On your left, you may notice a road and a marble sculpture of an eagle. Look up into the nearby red rock formation. See a brick structure up there? Maybe two of them? They resemble granaries at Mesa Verde National Park. They are actually patios built by a man who had private property back here.
Continue on CR5 and you’ll soon notice a barn-like structure up against the red rock. That’s an old barn and shed that belonged to Lawrence Waterhouse. Continue walking south and you’ll see his house on the left. And you’ll notice it has something in common with the first house we saw — the same bricks from the Silicated Brick Company. Waterhouse worked there. He built his house around 1904. He left in 1916 after the brick company closed.
You can turn around here or continue up the hill and see the remnants of one more homestead.
After walking the road about 0.9 miles, you’ll come to a trail sign on your left. This is where the Sharptail Ridge Trail connects to the area. For this hike, turn right, and walk just another tenth of a mile on the road to the turnoff for the Swallowtail Loops.
After walking the road, you’re now back on a single-track, dirt trail. As the trail winds through some trees, notice a large, red rock monolith on your left. However, make sure you look carefully on your right as you hike. About 2 miles from the trailhead, you may notice a pile of wood. That’s William Waterhouse’s home. William was Lawrence’s dad. He moved here after Lawrence. If you get to the sign that says you’re entering the Nelson Ranch Open Space, you’ve gone too far.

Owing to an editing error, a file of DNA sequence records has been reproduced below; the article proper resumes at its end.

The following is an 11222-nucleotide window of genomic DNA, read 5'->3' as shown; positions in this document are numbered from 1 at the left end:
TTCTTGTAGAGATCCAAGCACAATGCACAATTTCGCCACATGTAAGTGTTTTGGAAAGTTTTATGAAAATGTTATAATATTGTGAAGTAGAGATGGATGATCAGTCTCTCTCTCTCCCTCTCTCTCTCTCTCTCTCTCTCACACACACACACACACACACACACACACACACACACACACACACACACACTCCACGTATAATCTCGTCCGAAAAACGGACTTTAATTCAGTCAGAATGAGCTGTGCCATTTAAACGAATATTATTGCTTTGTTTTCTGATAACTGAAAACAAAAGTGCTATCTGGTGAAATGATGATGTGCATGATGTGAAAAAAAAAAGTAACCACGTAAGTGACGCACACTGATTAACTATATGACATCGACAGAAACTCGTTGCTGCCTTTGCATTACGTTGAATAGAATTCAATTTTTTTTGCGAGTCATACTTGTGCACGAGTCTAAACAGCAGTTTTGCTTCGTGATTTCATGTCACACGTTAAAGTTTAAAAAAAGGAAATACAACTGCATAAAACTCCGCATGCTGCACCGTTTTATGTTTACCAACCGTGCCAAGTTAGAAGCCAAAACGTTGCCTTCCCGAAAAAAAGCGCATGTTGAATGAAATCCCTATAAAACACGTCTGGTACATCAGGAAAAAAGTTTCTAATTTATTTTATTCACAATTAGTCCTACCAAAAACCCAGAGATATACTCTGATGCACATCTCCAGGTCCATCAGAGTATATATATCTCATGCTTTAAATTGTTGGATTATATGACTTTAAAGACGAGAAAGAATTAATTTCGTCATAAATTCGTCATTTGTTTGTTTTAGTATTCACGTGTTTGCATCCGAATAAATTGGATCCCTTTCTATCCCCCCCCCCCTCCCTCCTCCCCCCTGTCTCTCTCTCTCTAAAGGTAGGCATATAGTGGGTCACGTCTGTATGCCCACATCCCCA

Don’t go off trail, but look closely at the pile of debris, you may see more of those bricks that look like they may have come from the Silicated Brick Company. (I didn’t get close enough to see them, to double check.) After you spot William Waterhouse’s home, turn around and start walking back. On your left, in the vegetation, you may notice a rock wall, that was the chicken coop. The ranger suggested maybe Waterhouse quickly threw up his home with whatever he could find, but after moving in and having a roof over his head, he had time to slowly build the chicken coop using more sturdy materials.
There are more homesteads in the area and there are fascinating stories about the Persees, the Waterhouses and the others who lived here. To hear the stories and learn more, you’ll need to take a ranger tour. Call Roxbrough State Park to ask about the next homesteads tour.
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Details: The hike to the homesteads and back is about four miles with 400 feet of elevation gain.
Admission fee: The fee in 2014 was $7.
Directions: From C-470, take Wadsworth south past Chatfield State Park. Turn left on Waterton Road (just before the entrance to Lockheed Martin.) Continue on Waterton Road until it ends at North Rampart Range Road. Turn right (south) on North Rampart Range Road. After 2.3 miles, you’ll see the entrance to Roxborough State Park on your left, just before the entrance to Arrowhead golf course. Turn left, then turn right to go into the park. Just before the entrance, look for the old brick kiln on your right. Pay the entrance fee at the toll booth or the nearby self-service kiosk. Then take the main road to the parking lot and walk to the Visitor’s Center.